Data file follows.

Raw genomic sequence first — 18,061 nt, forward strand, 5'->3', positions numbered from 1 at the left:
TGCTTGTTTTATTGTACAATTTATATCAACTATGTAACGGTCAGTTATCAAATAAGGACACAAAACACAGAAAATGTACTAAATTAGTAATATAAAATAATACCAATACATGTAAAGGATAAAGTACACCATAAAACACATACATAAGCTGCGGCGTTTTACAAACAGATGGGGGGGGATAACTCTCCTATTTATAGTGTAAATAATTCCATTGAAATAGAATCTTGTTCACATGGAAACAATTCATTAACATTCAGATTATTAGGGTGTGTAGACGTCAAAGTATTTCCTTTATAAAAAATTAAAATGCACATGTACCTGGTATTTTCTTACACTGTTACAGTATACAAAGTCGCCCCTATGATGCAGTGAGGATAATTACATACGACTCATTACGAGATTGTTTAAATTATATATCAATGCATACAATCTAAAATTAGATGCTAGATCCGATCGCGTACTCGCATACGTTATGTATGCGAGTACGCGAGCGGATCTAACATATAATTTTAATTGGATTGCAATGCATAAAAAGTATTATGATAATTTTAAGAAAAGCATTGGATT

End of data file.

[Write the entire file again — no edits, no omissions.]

Raw genomic sequence first — 18,061 nt, forward strand, 5'->3', positions numbered from 1 at the left:
TGCTTGTTTTATTGTACAATTTATATCAACTATGTAACGGTCAGTTATCAAATAAGGACACAAAACACAGAAAATGTACTAAATTAGTAATATAAAATAATACCAATACATGTAAAGGATAAAGTACACCATAAAACACATACATAAGCTGCGGCGTTTTACAAACAGATGGGGGGGGATAACTCTCCTATTTATAGTGTAAATAATTCCATTGAAATAGAATCTTGTTCACATGGAAACAATTCATTAACATTCAGATTATTAGGGTGTGTAGACGTCAAAGTATTTCCTTTATAAAAAATTAAAATGCACATGTACCTGGTATTTTCTTACACTGTTACAGTATACAAAGTCGCCCCTATGATGCAGTGAGGATAATTACATACGACTCATTACGAGATTGTTTAAATTATATATCAATGCATACAATCTAAAATTAGATGCTAGATCCGATCGCGTACTCGCATACGTTATGTATGCGAGTACGCGAGCGGATCTAACATATAATTTTAATTGGATTGCAATGCATAAAAAGTATTATGATAATTTTAAGAAAAGCATTGGATT